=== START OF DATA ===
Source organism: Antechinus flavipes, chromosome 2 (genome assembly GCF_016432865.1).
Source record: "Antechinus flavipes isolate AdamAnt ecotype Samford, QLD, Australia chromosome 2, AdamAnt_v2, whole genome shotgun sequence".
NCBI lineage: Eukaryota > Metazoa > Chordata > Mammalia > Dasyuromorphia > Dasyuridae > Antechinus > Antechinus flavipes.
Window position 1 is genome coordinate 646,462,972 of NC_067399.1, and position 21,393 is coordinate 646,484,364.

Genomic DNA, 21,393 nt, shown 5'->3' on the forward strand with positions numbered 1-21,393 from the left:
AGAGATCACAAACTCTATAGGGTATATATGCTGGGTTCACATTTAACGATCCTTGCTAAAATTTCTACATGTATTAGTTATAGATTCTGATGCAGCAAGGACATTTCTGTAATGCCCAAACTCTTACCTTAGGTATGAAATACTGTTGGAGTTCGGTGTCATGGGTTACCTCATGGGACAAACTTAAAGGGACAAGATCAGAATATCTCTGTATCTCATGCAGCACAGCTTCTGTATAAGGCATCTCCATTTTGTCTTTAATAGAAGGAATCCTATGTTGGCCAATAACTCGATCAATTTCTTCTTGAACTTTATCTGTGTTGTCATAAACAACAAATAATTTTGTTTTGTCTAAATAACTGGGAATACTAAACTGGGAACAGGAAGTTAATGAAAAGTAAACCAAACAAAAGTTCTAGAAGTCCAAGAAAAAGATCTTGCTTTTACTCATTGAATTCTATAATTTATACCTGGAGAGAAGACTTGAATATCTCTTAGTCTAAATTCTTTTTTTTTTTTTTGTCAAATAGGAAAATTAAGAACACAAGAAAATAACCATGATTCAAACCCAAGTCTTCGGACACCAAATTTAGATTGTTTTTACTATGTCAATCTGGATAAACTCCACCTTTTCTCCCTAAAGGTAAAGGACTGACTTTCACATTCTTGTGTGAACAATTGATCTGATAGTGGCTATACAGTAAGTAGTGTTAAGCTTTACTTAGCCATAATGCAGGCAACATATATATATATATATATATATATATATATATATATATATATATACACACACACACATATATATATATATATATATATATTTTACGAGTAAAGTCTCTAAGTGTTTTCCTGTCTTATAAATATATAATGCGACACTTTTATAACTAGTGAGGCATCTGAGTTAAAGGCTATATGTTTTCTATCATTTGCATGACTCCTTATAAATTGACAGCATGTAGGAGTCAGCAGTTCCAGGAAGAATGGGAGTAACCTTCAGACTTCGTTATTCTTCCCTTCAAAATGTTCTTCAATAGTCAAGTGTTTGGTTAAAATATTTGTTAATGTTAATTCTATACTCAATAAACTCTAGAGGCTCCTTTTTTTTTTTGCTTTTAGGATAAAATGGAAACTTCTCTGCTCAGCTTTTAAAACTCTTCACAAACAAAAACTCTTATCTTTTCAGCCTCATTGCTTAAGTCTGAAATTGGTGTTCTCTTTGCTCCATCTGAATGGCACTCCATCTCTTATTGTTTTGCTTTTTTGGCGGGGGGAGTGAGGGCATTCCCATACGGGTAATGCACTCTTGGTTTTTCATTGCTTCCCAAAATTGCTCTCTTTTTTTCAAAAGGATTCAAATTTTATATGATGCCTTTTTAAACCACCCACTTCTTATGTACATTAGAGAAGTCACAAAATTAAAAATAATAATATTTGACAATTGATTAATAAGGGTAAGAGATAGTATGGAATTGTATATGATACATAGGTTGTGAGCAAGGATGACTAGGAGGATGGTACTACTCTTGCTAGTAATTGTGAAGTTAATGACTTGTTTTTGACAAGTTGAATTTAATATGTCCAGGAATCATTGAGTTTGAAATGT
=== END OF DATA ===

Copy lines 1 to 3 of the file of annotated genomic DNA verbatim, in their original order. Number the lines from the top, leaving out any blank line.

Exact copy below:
Source organism: Antechinus flavipes, chromosome 2 (genome assembly GCF_016432865.1).
Source record: "Antechinus flavipes isolate AdamAnt ecotype Samford, QLD, Australia chromosome 2, AdamAnt_v2, whole genome shotgun sequence".
NCBI lineage: Eukaryota > Metazoa > Chordata > Mammalia > Dasyuromorphia > Dasyuridae > Antechinus > Antechinus flavipes.